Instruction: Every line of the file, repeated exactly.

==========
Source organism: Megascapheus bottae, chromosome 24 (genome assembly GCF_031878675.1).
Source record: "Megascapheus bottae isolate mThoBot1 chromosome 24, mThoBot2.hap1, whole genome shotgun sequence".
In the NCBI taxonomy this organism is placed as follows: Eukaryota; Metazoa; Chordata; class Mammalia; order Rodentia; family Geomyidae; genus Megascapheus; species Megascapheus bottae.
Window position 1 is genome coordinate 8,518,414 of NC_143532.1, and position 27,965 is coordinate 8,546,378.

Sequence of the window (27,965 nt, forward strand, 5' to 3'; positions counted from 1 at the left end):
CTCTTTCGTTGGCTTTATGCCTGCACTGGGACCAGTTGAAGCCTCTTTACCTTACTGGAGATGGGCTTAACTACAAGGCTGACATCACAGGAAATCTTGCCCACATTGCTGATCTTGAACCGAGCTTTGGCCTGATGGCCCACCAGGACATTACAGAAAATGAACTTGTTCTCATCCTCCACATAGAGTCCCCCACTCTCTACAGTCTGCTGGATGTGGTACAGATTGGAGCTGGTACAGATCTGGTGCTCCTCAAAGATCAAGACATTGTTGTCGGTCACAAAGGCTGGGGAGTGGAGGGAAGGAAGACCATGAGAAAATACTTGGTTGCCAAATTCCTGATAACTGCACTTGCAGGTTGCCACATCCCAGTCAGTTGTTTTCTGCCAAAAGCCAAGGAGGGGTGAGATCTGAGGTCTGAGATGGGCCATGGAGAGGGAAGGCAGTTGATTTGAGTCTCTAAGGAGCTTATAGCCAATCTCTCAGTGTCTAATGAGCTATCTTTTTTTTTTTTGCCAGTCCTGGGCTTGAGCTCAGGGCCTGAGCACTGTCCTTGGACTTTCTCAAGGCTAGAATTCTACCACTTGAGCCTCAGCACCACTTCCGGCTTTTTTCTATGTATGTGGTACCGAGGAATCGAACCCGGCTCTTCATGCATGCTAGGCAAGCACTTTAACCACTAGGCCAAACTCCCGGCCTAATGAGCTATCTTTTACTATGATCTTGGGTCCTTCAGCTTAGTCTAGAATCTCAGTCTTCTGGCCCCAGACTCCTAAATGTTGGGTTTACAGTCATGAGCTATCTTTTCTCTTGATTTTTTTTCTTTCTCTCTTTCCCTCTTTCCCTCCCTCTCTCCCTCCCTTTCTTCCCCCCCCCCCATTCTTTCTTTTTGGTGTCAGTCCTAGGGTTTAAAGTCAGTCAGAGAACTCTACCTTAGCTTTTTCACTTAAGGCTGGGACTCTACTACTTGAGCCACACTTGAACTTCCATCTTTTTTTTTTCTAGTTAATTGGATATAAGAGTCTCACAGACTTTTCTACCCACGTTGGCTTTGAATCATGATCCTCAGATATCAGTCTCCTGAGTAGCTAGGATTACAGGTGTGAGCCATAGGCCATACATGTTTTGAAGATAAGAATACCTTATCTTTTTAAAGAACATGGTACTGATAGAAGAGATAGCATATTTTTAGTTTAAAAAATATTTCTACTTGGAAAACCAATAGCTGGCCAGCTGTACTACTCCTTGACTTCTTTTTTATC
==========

Source organism: Megascapheus bottae, chromosome 24 (genome assembly GCF_031878675.1).
Source record: "Megascapheus bottae isolate mThoBot1 chromosome 24, mThoBot2.hap1, whole genome shotgun sequence".
In the NCBI taxonomy this organism is placed as follows: Eukaryota; Metazoa; Chordata; class Mammalia; order Rodentia; family Geomyidae; genus Megascapheus; species Megascapheus bottae.
Window position 1 is genome coordinate 8,518,414 of NC_143532.1, and position 27,965 is coordinate 8,546,378.

Sequence of the window (27,965 nt, forward strand, 5' to 3'; positions counted from 1 at the left end):
CTCTTTCGTTGGCTTTATGCCTGCACTGGGACCAGTTGAAGCCTCTTTACCTTACTGGAGATGGGCTTAACTACAAGGCTGACATCACAGGAAATCTTGCCCACATTGCTGATCTTGAACCGAGCTTTGGCCTGATGGCCCACCAGGACATTACAGAAAATGAACTTGTTCTCATCCTCCACATAGAGTCCCCCACTCTCTACAGTCTGCTGGATGTGGTACAGATTGGAGCTGGTACAGATCTGGTGCTCCTCAAAGATCAAGACATTGTTGTCGGTCACAAAGGCTGGGGAGTGGAGGGAAGGAAGACCATGAGAAAATACTTGGTTGCCAAATTCCTGATAACTGCACTTGCAGGTTGCCACATCCCAGTCAGTTGTTTTCTGCCAAAAGCCAAGGAGGGGTGAGATCTGAGGTCTGAGATGGGCCATGGAGAGGGAAGGCAGTTGATTTGAGTCTCTAAGGAGCTTATAGCCAATCTCTCAGTGTCTAATGAGCTATCTTTTTTTTTTTTGCCAGTCCTGGGCTTGAGCTCAGGGCCTGAGCACTGTCCTTGGACTTTCTCAAGGCTAGAATTCTACCACTTGAGCCTCAGCACCACTTCCGGCTTTTTTCTATGTATGTGGTACCGAGGAATCGAACCCGGCTCTTCATGCATGCTAGGCAAGCACTTTAACCACTAGGCCAAACTCCCGGCCTAATGAGCTATCTTTTACTATGATCTTGGGTCCTTCAGCTTAGTCTAGAATCTCAGTCTTCTGGCCCCAGACTCCTAAATGTTGGGTTTACAGTCATGAGCTATCTTTTCTCTTGATTTTTTTTCTTTCTCTCTTTCCCTCTTTCCCTCCCTCTCTCCCTCCCTTTCTTCCCCCCCCCCCATTCTTTCTTTTTGGTGTCAGTCCTAGGGTTTAAAGTCAGTCAGAGAACTCTACCTTAGCTTTTTCACTTAAGGCTGGGACTCTACTACTTGAGCCACACTTGAACTTCCATCTTTTTTTTTTCTAGTTAATTGGATATAAGAGTCTCACAGACTTTTCTACCCACGTTGGCTTTGAATCATGATCCTCAGATATCAGTCTCCTGAGTAGCTAGGATTACAGGTGTGAGCCATAGGCCATACATGTTTTGAAGATAAGAATACCTTATCTTTTTAAAGAACATGGTACTGATAGAAGAGATAGCATATTTTTAGTTTAAAAAATATTTCTACTTGGAAAACCAATAGCTGGCCAGCTGTACTACTCCTTGACTTCTTTTTTATC